I was raised in a Christian home. I grew up knowing Jesus and singing gospel songs. As a kid, it was cute; as an adult, it was the source of all my gender-related frustrations. Because I wanted that relationship with God, and I still do. I want to enjoy reading the Bible without feeling condemned. But how can I, when the very people who tell us they want everyone “saved” are the first ones to cast us stones?

Finally, I just got tired of putting up with all the damning comments and trying to adjust for the world. People, let me tell you how it feels like to have an identity:

  • You stop letting people tell you who you are.
  • You become more confident in saying what’s on your mind.
  • You discover that you are still loved, maybe not by the same people, but you still deserve it.

My coming-out process isn’t over yet. For one, I haven’t spelled it out to my parents, who are probably denying the fact as long as we don’t talk about it. But they’re the exception. Everywhere else, I’m an out-and-proud, card-carrying LGBTQIA member. I still go through some rough rides from time to time because I live in a country where homosexuality is kinda tolerated, but not really accepted. But it’s okay. I know who I am now, and that’s what matters.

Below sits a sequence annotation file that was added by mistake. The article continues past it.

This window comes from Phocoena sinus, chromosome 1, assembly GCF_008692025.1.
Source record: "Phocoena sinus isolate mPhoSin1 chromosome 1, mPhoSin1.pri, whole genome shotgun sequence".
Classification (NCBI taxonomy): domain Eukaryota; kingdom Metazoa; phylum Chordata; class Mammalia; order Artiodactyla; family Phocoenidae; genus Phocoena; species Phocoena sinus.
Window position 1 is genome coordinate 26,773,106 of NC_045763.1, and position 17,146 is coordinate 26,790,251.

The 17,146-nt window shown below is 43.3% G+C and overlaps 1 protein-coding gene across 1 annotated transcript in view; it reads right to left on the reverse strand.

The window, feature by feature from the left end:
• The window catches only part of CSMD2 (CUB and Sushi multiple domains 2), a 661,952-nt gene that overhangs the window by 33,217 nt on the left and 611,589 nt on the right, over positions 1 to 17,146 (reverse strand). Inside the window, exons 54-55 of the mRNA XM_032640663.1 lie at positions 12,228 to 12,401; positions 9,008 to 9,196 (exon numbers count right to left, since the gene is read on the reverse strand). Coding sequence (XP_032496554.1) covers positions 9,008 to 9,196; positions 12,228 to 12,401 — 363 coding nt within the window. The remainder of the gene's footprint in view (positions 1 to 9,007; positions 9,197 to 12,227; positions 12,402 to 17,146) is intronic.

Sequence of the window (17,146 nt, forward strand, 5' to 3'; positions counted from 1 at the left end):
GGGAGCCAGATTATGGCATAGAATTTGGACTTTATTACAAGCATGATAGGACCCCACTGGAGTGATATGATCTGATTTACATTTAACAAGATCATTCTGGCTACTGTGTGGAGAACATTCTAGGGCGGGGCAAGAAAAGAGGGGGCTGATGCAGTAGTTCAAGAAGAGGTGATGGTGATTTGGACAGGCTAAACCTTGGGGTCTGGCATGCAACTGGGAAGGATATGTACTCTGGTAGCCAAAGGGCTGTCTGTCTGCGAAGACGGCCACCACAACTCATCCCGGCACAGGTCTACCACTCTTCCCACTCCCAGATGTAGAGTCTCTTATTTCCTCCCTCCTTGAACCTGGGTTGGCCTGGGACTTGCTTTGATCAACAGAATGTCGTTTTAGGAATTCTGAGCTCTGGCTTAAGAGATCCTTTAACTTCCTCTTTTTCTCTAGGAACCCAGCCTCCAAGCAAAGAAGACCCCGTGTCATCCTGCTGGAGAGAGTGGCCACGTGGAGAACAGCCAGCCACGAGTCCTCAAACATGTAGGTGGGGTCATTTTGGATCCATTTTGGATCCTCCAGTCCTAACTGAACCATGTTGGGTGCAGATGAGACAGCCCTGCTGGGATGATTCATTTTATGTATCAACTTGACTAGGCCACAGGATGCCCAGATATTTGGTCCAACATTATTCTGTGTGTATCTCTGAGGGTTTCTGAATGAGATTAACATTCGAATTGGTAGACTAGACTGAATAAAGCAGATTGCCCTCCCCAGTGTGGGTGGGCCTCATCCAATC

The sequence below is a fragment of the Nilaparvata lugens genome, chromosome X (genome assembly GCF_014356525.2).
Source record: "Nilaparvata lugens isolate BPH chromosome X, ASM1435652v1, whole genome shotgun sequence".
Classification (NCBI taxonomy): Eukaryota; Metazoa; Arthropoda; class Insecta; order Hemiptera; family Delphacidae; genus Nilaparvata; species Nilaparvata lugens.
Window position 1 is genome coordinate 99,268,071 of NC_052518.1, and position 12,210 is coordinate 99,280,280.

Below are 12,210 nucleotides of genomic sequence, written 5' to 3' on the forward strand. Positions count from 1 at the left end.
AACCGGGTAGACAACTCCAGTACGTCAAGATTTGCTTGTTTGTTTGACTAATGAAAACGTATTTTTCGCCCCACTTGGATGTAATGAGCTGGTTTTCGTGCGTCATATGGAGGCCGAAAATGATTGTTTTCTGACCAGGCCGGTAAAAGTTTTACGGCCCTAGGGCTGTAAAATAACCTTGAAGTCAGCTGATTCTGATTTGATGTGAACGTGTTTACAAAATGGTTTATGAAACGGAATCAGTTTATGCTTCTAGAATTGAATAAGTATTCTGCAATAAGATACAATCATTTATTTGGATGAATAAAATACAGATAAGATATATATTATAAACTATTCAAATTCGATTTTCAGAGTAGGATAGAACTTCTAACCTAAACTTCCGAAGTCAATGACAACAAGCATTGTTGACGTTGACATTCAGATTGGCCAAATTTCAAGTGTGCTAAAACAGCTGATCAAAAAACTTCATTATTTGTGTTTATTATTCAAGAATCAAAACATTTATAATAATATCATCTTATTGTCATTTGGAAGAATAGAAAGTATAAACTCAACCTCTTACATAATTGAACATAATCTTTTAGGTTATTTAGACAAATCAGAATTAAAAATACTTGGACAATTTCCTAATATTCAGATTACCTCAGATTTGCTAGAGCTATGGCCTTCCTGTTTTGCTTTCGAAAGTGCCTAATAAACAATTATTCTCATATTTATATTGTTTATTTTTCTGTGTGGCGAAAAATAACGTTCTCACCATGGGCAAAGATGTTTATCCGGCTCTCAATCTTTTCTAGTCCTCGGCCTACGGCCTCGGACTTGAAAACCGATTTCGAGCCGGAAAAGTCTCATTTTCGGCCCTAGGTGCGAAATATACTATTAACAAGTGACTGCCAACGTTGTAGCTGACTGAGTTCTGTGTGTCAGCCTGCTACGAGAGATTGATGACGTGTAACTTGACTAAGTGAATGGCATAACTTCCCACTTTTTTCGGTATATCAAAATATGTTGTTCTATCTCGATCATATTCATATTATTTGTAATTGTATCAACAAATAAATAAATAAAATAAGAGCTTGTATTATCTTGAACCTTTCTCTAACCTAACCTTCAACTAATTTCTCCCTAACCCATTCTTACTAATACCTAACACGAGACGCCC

Happy Pride month, everyone! ^_^

Photo credit:
Photo by Peter Hershey on Unsplash

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On learning foreign language.

If there is a skill that never goes out of trend, it’s foreign language proficiency.

However, that wasn’t my first thought when I bought a deal voucher for eight sessions of basic Japanese. In my mind, being a huge fan of ’90s anime is enough reason to learn, because watching anime without subtitles is totally badass, amirite? *wink*

Kidding aside, learning a foreign language is no piece of cake. I don’t know how Jose Rizal, who was able to master 22 languages in one lifetime, did it. But I do know that some tips, tricks and study hacks go a long way. So if you’re ever going to ask me what’s the fastest way to learn a new language, here are the best bits of advice I can give:

Given the chance, choose a classroom setting versus self-studying.